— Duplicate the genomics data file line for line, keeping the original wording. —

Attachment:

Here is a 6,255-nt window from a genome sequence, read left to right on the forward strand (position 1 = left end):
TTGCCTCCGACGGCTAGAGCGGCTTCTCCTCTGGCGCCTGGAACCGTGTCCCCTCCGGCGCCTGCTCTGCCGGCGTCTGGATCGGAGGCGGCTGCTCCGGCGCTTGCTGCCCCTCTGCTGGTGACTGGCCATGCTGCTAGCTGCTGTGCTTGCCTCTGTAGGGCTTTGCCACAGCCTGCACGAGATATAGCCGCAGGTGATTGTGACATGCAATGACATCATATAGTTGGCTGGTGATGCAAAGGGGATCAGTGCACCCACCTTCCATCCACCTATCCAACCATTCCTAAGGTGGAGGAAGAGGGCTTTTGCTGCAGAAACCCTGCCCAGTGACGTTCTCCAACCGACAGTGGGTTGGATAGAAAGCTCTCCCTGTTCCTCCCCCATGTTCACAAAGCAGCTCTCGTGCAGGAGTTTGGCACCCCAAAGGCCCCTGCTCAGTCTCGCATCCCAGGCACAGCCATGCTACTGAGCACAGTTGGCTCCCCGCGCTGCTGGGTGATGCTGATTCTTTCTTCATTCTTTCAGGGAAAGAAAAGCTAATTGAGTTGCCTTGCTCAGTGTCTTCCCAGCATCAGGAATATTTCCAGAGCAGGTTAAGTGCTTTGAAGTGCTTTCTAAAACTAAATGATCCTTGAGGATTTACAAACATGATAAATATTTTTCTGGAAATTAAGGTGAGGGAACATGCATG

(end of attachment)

Here is a 6,255-nt window from a genome sequence, read left to right on the forward strand (position 1 = left end):
TTGCCTCCGACGGCTAGAGCGGCTTCTCCTCTGGCGCCTGGAACCGTGTCCCCTCCGGCGCCTGCTCTGCCGGCGTCTGGATCGGAGGCGGCTGCTCCGGCGCTTGCTGCCCCTCTGCTGGTGACTGGCCATGCTGCTAGCTGCTGTGCTTGCCTCTGTAGGGCTTTGCCACAGCCTGCACGAGATATAGCCGCAGGTGATTGTGACATGCAATGACATCATATAGTTGGCTGGTGATGCAAAGGGGATCAGTGCACCCACCTTCCATCCACCTATCCAACCATTCCTAAGGTGGAGGAAGAGGGCTTTTGCTGCAGAAACCCTGCCCAGTGACGTTCTCCAACCGACAGTGGGTTGGATAGAAAGCTCTCCCTGTTCCTCCCCCATGTTCACAAAGCAGCTCTCGTGCAGGAGTTTGGCACCCCAAAGGCCCCTGCTCAGTCTCGCATCCCAGGCACAGCCATGCTACTGAGCACAGTTGGCTCCCCGCGCTGCTGGGTGATGCTGATTCTTTCTTCATTCTTTCAGGGAAAGAAAAGCTAATTGAGTTGCCTTGCTCAGTGTCTTCCCAGCATCAGGAATATTTCCAGAGCAGGTTAAGTGCTTTGAAGTGCTTTCTAAAACTAAATGATCCTTGAGGATTTACAAACATGATAAATATTTTTCTGGAAATTAAGGTGAGGGAACATGCATG